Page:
Changes in Bankruptcy Law

Back in 2005 there was a great deal of publicity about dramatic changes in the Bankruptcy Law passed by Congress and signed by President George W. Bush. The media covered this rather significant event along the lines of indicating that “no one would be able to file bankruptcy anymore”.

Like much in the media, this reaction was overblown. While bankruptcy lawyers attended seminars and learned all there was to know about the new law, they also learned that the law was very poorly drafted and, as time went on, bankruptcy lawyers learned that the idea that “no one would be able to file bankruptcy again” was far from true. In fact, the law is so poorly written that, while extra work is required by bankruptcy lawyers to file bankruptcies as compared to pre-2005 days, nearly everyone can qualify for a bankruptcy under the current law.

Thus, no one need be alarmed by the verbiage that “no one can file bankruptcy anymore”.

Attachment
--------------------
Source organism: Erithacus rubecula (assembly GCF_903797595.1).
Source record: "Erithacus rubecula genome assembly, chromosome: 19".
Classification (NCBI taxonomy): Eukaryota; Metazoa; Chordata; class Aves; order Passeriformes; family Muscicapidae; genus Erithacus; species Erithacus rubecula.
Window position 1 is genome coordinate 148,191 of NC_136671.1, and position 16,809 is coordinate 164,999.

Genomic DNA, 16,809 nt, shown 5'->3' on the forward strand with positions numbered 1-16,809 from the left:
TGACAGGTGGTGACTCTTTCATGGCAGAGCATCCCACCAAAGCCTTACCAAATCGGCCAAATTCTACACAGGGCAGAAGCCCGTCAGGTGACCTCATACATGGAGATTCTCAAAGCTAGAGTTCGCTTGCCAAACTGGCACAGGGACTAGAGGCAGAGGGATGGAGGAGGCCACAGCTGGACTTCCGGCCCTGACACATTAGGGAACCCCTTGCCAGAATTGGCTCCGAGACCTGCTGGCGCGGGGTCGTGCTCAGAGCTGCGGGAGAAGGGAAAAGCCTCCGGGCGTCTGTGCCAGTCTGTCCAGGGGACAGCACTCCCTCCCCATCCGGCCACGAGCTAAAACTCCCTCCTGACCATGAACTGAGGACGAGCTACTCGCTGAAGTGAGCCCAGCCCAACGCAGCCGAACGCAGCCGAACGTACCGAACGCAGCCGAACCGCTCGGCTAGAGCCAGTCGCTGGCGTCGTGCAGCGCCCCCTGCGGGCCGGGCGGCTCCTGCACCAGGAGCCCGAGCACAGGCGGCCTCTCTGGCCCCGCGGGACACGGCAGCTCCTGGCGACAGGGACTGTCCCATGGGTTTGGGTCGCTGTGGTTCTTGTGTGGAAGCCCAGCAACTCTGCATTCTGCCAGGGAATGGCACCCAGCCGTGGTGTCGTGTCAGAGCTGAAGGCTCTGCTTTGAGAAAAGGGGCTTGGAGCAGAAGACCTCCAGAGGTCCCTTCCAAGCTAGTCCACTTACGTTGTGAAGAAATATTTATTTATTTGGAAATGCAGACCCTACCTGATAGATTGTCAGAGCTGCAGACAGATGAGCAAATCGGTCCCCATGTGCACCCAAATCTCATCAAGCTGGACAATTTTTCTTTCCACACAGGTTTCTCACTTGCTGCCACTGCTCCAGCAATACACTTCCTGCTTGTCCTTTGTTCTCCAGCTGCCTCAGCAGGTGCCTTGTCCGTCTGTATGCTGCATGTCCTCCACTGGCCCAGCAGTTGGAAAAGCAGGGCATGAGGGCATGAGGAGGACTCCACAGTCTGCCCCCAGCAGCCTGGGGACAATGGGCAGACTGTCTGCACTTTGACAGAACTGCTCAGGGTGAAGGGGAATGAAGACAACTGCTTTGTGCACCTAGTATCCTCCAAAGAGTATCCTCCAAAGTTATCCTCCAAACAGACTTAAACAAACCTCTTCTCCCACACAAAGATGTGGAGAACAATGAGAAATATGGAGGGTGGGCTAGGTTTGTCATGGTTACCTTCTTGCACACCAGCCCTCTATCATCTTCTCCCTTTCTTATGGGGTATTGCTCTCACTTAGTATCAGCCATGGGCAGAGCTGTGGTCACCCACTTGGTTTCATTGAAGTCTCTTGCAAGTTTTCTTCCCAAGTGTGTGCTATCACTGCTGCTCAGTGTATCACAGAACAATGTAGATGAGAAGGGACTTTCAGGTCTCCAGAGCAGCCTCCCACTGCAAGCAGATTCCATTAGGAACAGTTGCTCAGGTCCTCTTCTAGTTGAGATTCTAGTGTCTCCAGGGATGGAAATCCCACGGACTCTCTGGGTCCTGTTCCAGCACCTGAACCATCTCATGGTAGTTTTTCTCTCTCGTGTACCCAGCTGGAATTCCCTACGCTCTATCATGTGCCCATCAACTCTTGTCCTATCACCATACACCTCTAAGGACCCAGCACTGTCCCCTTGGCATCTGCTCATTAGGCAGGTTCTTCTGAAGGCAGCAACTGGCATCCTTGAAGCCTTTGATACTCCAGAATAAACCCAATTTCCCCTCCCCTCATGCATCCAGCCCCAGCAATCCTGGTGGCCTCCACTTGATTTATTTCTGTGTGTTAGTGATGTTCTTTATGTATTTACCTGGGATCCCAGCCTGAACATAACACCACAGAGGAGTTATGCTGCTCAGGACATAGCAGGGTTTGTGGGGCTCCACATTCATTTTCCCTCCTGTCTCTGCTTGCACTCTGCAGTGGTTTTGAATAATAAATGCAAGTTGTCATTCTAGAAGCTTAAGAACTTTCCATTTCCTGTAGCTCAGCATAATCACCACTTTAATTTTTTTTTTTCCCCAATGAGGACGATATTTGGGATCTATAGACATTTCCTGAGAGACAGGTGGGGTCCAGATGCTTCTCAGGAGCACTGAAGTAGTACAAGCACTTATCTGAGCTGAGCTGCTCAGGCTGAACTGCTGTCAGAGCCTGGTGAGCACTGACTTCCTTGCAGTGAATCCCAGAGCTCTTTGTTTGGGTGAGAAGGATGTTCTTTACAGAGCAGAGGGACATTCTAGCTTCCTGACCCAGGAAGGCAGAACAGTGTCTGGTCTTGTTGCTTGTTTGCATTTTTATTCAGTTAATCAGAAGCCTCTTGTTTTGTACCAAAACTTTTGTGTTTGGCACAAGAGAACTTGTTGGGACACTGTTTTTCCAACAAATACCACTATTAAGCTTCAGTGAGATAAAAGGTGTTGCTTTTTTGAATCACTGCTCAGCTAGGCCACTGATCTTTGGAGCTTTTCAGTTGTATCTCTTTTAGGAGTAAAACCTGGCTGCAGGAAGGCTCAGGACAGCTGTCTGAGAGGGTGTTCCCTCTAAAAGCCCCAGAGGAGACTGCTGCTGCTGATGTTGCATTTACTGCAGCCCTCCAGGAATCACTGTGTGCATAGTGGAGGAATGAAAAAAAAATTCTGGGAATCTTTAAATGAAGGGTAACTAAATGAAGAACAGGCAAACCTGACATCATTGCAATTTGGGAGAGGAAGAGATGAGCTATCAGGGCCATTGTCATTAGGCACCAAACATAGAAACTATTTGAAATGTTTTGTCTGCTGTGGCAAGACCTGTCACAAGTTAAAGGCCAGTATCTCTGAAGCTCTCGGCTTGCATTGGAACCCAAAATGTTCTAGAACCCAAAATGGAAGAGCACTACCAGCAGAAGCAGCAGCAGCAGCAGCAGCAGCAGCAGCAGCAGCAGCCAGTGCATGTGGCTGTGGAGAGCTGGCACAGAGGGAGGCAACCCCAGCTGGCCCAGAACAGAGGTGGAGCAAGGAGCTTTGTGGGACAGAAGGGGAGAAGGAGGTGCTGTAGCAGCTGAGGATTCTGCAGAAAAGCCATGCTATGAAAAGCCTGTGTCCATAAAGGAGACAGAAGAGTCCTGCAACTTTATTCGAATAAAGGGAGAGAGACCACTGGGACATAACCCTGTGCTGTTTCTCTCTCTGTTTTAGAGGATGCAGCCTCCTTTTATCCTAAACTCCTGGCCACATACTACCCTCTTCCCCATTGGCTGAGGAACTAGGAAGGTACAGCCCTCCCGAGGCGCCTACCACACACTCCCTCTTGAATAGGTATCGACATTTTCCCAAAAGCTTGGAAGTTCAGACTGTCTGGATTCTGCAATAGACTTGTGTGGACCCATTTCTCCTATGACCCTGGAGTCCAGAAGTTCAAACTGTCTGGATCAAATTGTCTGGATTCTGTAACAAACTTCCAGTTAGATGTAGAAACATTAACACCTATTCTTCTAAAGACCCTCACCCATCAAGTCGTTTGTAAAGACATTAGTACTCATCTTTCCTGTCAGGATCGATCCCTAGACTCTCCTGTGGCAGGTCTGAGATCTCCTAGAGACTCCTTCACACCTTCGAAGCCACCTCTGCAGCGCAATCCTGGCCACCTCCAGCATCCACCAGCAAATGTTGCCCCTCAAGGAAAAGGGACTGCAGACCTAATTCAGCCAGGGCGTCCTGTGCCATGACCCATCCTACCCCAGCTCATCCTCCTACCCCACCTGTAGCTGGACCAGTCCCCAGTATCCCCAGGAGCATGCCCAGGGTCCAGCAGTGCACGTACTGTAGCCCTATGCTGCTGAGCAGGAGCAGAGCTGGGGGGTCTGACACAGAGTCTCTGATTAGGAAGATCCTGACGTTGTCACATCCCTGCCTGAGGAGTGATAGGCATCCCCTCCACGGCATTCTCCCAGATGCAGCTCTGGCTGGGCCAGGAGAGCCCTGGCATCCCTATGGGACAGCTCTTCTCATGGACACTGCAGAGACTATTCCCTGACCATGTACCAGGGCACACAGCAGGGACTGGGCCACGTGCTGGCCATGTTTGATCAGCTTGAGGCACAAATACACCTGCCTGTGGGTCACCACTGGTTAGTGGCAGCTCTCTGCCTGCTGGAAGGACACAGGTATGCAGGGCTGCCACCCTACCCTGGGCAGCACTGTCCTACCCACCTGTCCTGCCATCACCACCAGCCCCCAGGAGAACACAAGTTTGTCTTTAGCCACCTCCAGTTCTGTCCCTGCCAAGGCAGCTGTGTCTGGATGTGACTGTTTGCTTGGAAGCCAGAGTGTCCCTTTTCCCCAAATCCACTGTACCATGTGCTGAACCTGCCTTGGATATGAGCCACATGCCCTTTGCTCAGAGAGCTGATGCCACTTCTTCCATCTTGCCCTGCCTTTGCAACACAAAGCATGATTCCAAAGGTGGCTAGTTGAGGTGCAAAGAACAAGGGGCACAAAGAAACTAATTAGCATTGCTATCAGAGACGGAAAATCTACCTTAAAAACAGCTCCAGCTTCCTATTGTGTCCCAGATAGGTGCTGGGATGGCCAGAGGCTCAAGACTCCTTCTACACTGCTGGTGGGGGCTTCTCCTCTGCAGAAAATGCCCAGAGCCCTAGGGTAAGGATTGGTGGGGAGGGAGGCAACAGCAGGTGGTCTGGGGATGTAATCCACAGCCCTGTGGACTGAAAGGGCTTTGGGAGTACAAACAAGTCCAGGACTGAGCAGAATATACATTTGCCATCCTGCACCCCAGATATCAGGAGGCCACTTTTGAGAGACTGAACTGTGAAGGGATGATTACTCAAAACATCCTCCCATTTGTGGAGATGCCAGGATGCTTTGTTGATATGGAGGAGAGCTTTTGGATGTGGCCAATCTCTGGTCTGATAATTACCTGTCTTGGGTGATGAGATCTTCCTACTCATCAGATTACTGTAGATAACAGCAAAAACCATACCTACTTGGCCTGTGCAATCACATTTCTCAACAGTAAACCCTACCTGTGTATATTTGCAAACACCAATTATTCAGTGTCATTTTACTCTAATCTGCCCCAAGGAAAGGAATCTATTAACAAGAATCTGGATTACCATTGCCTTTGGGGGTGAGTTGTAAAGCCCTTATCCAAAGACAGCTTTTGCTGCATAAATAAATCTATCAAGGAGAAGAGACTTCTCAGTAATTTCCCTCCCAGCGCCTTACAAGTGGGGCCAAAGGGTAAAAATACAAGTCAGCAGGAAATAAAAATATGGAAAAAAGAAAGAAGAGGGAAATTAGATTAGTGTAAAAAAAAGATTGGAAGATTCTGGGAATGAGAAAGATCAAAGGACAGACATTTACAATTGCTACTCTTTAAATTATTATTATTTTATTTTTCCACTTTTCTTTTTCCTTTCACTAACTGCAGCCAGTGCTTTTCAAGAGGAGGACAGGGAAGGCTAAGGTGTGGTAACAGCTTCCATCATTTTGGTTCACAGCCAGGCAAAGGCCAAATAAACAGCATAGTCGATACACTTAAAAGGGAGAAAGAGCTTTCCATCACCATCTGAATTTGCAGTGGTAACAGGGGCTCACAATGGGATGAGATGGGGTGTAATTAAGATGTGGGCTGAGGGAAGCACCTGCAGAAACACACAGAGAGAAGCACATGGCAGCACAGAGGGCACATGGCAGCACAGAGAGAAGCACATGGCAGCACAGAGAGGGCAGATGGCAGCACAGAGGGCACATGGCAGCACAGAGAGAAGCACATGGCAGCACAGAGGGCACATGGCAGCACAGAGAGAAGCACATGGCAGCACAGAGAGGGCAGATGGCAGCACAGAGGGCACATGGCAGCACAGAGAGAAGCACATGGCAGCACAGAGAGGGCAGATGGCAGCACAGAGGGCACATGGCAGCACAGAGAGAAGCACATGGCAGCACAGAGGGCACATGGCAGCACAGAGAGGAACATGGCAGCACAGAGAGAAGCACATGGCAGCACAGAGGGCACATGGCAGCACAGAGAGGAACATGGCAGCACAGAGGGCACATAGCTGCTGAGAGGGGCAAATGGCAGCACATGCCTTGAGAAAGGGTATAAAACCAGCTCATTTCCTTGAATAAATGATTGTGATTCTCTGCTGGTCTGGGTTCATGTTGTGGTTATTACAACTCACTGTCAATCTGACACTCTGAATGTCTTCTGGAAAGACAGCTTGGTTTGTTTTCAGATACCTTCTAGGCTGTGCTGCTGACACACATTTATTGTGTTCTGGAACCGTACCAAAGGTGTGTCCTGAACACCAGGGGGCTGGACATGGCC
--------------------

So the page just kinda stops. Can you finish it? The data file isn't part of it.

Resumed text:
In fact, there are a number of advantages to filing bankruptcy, as compared to remaining in a debt ridden state. First of all, filing bankruptcy provides resolution to financial difficulties and provides a fresh start.

In addition, not filing bankruptcy will make it difficult, in most cases, for credit scores to increase over time. Individuals who do file bankruptcy generally experience a boost in their credit score after bankruptcy. This generally takes 12 to 18 months, but improving your credit score is much easier to accomplish with a bankruptcy filing than without, since if there is no bankruptcy filing the debts continue to bring down the credit score, while filing bankruptcy eliminates the debts.

You should contact a competent bankruptcy lawyer to fully explore your options in connection with financial difficulties.

This article is for information purposes only and is not to be considered or substituted as legal advice. The information in this article is based on North Carolina state laws in effect at the time of posting.